“On the Continental team, you spent the whole season with the team. When we weren’t in Italy we could be an altitude training camp in Livigno or Armenia or somewhere. It was not like freedom,” he said. “When I turned professional, I understood I had freedom.”
In his first three years with the team, the Russian did little to garner attention, though he has been delegated to race as part of Katusha’s cobbled classics unit from the outset, where he found a willing mentor in Luca Paolini, currently side-lined after testing positive for cocaine last year.
“Maybe he didn’t speak a lot, but when I rode with him, in these races, he just told me before the start: ‘Look at me, and follow me,” Kuznetsov said. “He showed me where the important corners were for the Kwaremont, Paterberg and Taaienberg, and I learned, learned, learned from him.”
Kuznetsov caught the eye in his opening race of the 2016 season, where he was part of the red guard that piloted Alexander Kristoff to three stage wins at the Tour of Qatar. “After I finished 15th in the Worlds last year, I understood that I could ride with the biggest guys in cycling. It gave me confidence and I had a perfect winter,” he said.
Shortly after returning from the Gulf, however, Kuznetsov was hospitalised for three days in late February with kidney stones. Yet despite that significant setback, he was quickly back in action at the Three Days of West Flanders, and less than a month after that spell in hospital, he delivered his startling performance at Gent-Wevelgem.
“I had some problems with kidney stones. Maybe it’s not so serious but it’s so painful. I don’t know how I had it. I was at home and the pain came on all of a sudden so I went to hospital and I stayed there for three days,” he said. “When the stones were out I went back home and I immediately started to train. I didn’t think I’d lost much condition but I struggled in my first race back.”
Kuznetsov and his Katusha team began their campaign beneath a cloud when Eduard Vorganov returned a positive test for Meldonium. After Paolini, it was the squad’s second doping case in under a year, and they risked a collective suspension under new UCI rules.
While that particular storm has passed for the Katusha team, questions remain over the use of Meldonium among Russian athletes across all sports. Meldonium, which boosts blood flow and increases the amount of oxygen taken in by the body, was only added to the banned list on January 1, with over 100 athletes since reported to have tested positive, including tennis star Maria Sharapova.
“I know what Meldonium is. It’s a medication that you got in the sports schools in Russia years ago. It was a simple thing, like vitamins. The doctors would say it was not to help us, it was just to protect your health because you do a lot of hours on the bike when you’re so young,” Kuznetsov said. “But actually I didn’t take it because I felt good myself. I just took the vitamins, I felt that was enough.”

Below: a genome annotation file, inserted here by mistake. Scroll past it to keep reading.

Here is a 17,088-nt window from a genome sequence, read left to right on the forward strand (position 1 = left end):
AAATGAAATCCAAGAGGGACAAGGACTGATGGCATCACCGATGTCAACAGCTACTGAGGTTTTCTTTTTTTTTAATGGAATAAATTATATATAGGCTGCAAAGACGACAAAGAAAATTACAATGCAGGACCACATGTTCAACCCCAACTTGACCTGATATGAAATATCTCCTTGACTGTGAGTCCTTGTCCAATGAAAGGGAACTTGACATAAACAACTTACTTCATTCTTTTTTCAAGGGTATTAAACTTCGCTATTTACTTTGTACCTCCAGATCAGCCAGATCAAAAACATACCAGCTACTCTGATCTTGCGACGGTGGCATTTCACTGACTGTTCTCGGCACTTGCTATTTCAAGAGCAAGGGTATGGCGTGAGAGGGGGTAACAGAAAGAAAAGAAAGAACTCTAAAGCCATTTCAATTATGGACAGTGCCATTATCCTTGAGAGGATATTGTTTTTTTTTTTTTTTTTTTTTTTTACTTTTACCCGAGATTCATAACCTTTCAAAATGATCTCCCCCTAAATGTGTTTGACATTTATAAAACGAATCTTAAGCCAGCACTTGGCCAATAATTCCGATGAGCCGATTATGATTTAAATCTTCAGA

As a Russian cyclist based in western Europe, Kuznetsov is well aware of how the reputation of athletes from his home country has been sullied abroad in recent months, most notably by the WADA report that recorded allegations of state-sponsored doping within Russian athletics.
“I think it’s not fair, for sure, because every country has problems with doping control – Russia, certainly, but also Italy, Germany and so on,” Kuznetsov said of the emphasis currently placed on Russia’s doping record.
“Meldonium was not on the doping prohibited list but it was on the controlled list last year. I heard about that. They were controlling it to see who was taking it and who wasn’t. Then they decided to add it to the prohibited list. And now there are more than 100 athletes who have been stopped, including Sharapova, but for what? If it’s real doping, if it’s real help to sportsmen, why did they not ban it before now? For sure they knew about it, but now before the Olympic Games they do it and Russia has a lot of problems with this. I hope they make it clear.”
Far from the stereotype of the taciturn Russian rider the television crews at the finish of Gent-Wevelgem perhaps anticipated, Kuznetsov gave the impression of a man who might well have talked all afternoon long were it not for the sight of Kristoff and the rest of his Katusha teammates filing past for lunch.
"We weren’t in the best shape in Harelbeke, but sometimes a race like that happens. We cannot be flying every day,” Kuznetsov said as he got up to join them.
“Now morale is good again after Gent-Wevelgem. We’re waiting for other races, for De Panne and Flanders. For sure we will fight there.”